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New advertisement methods are being deployed to entice consumers

Youtube and Netflix are testing out the use of advertisements on their respective web platforms. The field of advertisement is radically changing. New media forms and social media icons are spurring on such change.

Photo credit: Sydney Stoller

Youtube and Netflix are testing out the use of advertisements on their respective web platforms. The field of advertisement is radically changing. New media forms and social media icons are spurring on such change.

By Raghav Chopra, Editor-in-chief

High school students use their phone on average for nine hours each day. Inundated with bright LED lights and constant advertising, teenagers have grown callous to ads as quickly as they have evolved to maintain their influence on us. In the age of online personalities, the changing shape of ads now spells concerns over the ethics of transparency in advertising.

 

Traditional advertisements struggle as new media, such as live video, garner three times the viewership as standard video, or the use of online personalities as sponsors for products to appeal to a generation attached to its screens. However, these new forms of advertising pose ethical, legal, and consumer trust problems for the corporations testing them.

 

Netflix recently tested “video promos” on some devices between episodes of shows viewed on the platform. This new measure has seen significant backlash from users who saw the ad-free nature of Netflix as central to its appeal. Some on Twitter have claimed is a little different from ads, not passing the stage of testing nor universal implementation

 

Netflix explained that this was merely a test to measure how to best engage their audience in the plethora of new content. “We use experimentation and testing to inform as much of the business as we possibly can,” Chief Product Officer Gregory Peters said in an official statement.

 

Youtube, whose viewership far surpasses Netflix, has gone further in integrating advertising, no longer between bits of content, but rather integrated into videos themselves through “Paid Promotions.”

 

These “Paid Promotions” grew in popularity in response to many major companies pulling their ads from Youtube in response to articles showing that such ads were being featured on controversial content such as Daesh beheadings and Neo-Nazi propaganda. Promoted content allowed creators to maintain a sustainable income in spite of the sudden ad fallout through direct payment from the companies whose products they promote.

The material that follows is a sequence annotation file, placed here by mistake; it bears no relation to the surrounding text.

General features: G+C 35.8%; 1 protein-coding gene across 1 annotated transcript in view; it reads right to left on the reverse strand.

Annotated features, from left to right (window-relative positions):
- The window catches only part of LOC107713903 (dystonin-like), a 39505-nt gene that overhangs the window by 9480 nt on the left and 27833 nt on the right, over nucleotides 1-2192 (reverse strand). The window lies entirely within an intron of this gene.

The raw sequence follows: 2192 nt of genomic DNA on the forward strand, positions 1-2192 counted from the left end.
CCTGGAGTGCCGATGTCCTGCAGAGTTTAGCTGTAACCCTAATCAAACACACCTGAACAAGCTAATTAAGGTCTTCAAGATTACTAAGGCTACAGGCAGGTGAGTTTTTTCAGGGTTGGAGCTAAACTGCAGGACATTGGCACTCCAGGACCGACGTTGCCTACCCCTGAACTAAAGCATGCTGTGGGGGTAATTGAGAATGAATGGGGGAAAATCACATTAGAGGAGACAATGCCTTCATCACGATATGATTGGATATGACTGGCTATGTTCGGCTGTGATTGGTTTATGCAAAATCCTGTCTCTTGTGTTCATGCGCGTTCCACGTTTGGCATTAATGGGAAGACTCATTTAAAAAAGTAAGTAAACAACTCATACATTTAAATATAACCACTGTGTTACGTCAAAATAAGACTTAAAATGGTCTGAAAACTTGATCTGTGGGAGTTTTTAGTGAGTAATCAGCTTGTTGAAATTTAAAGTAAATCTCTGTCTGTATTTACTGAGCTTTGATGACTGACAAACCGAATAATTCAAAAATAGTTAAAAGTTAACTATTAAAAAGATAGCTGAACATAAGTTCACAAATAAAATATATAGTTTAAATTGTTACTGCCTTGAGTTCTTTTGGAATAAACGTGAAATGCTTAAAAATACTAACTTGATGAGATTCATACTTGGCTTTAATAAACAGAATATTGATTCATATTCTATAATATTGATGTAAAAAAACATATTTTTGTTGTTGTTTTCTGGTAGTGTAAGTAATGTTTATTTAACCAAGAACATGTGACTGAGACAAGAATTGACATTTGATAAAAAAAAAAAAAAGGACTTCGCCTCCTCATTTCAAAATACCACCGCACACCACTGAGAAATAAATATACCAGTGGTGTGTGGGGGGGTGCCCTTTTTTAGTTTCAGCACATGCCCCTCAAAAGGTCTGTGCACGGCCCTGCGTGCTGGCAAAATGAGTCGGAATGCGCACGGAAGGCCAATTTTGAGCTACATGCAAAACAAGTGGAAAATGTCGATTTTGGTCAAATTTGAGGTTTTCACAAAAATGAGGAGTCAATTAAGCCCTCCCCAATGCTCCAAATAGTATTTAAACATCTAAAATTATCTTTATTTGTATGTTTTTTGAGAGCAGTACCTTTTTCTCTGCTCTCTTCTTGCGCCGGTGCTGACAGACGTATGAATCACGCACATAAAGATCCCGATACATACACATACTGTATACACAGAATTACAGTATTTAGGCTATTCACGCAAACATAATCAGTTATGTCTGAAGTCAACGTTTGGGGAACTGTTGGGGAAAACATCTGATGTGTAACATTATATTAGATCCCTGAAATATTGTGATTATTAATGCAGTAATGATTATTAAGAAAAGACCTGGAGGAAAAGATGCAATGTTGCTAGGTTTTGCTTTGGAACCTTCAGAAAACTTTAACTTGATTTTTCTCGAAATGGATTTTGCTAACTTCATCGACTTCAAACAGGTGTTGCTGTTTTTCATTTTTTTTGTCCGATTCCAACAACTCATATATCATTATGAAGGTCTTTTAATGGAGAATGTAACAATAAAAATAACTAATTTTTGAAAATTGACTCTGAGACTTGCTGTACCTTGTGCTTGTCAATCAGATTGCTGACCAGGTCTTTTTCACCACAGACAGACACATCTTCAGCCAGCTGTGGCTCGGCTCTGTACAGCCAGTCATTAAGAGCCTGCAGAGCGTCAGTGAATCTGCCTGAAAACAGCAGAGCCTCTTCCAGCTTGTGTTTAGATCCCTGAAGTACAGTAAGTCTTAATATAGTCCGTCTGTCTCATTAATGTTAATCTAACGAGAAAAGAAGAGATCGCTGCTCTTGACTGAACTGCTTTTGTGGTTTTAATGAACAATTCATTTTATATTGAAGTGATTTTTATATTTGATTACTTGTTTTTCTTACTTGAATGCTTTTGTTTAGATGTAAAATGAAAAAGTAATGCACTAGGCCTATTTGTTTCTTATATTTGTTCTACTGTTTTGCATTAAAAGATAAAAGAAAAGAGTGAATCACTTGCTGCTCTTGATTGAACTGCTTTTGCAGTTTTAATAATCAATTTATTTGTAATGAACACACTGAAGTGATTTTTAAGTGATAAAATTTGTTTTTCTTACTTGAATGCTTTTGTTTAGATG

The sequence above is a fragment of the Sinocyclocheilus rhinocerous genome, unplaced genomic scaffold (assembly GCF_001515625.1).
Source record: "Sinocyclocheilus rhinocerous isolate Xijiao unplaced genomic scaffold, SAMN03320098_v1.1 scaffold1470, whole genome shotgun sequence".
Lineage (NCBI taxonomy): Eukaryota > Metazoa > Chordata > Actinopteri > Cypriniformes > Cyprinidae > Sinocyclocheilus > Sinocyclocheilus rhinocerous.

Youtube creators can make as much as $125,000 per video including a sponsorship with 1 million subscribers. Youtube’s regulations technically require creators to make any sponsorships explicit, to comply with FTC rules regarding consumer rights, but until recently many creators avoided these rules, posing paid promotions of products as genuine, deceiving consumers.

 

Youtube recently implemented a feature which labels videos with promotions with a banner reading “includes paid promotion,” to ensure transparency to viewers.

 

This kind of blurring between content and advertising fits the recent trend that also spans to social media, where personalities, often called “influencers,” including Kylie Jenner and Kim Kardashian have come under scrutiny for promoting products to their respective millions of followers without explicitly declaring it was an ad.

 

These new advertising methods seek to avoid the kitschy nature of direct advertising by disguising promotion as genuine and from figures young people know and trust, but violate consumer rights to know when they are being advertised to, inciting significant FTC backlash to curb the trend.

 

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